Big surprise. Business ethics in Korea/China are almost non-existent.
Funny fact: Almost all Korean owned nail salons and dry cleaners tax evade. I get to look at many of their private statements... lets just say with their claimed income paying rent would not be possible but the amount is always paid. Usually they do this by not claiming all business done in cash.
Bribery is common place in those parts of the world really. I once knew a person working for twinnings' indian branch, and they've set up specific budgets for bribery (mostly to ensure their packages don't get lost in transit I'm sure)
What I find to be strange is that a US government agency is fining them for actions that may or may not be illegal in the countries in which they were committed. It seem to me that they should only be able to fine them if those things were done in the US..
[citation][nom]pelov[/nom]Yea, we have a name for that: Lobbying.[/citation]
Damn Straight. There's not as much money in an envelope style bribery in big business inside the US these days. Most of it is done by taking a consulting job with a company later on. Do enough for a company? Get a job later on for a few years being paid to do nothing. Hell, I bet they even write up your reports for the IRS.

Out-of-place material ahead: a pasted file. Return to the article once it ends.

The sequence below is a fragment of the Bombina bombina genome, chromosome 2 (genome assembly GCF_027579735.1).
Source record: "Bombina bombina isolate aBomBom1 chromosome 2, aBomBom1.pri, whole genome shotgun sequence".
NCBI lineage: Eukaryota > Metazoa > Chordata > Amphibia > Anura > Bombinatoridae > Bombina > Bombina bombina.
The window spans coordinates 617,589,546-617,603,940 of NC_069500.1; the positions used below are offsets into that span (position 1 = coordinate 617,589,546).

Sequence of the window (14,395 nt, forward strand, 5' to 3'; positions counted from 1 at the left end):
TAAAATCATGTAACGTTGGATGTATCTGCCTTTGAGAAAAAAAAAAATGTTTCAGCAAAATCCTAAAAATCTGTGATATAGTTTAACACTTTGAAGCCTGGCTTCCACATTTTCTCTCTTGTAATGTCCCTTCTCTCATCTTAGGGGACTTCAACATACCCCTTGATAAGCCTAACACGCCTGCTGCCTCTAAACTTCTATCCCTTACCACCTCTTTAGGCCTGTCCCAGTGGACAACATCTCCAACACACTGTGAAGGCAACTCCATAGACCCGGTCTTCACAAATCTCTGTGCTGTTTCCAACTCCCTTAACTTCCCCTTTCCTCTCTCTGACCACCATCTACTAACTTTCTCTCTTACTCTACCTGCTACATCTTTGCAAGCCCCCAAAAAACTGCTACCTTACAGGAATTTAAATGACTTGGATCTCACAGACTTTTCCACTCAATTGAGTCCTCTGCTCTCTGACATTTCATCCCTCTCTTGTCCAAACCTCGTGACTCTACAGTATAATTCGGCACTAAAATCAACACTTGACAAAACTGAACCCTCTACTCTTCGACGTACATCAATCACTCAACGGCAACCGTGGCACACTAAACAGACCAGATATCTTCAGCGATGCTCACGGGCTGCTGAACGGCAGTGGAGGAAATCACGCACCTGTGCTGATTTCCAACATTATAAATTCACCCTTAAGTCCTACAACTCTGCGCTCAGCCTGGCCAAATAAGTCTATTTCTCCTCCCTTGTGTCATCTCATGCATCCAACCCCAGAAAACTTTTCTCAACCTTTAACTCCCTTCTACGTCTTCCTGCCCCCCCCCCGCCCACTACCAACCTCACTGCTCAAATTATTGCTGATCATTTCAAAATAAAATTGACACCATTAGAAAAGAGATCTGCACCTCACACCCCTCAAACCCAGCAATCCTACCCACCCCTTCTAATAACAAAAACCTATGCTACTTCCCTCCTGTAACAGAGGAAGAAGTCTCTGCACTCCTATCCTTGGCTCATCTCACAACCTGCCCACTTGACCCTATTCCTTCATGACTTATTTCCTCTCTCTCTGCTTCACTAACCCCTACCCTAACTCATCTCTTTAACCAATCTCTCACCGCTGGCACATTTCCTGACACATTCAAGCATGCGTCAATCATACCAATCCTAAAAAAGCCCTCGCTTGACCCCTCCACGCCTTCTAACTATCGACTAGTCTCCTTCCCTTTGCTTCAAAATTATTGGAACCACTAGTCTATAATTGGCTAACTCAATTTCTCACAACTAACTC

Re. Alyon's comment ("Big surprise. Business ethics in ...China are almost non-existent"), absolutely true. Chinese business is *FOUNDED* on a culture of instant/selfish gain (rather than long-term/cooperative benefit). "Relationship! Relationship!" I'm sick of hearing it. We're owed forty-thousand dollars. Once labor in China ceases to be "free," and external costs (like *&%^% on the earth) become realized, China may remain a great market, but it will become a crappy producer as the "true cost" of cockamamie Chinese business practices are realized.
i guess the SEC doesn't understand how the rest of the world works, look at what america had to do in iraq, afganista and pakistan just to go in and do something that needed to be done. 660million a year total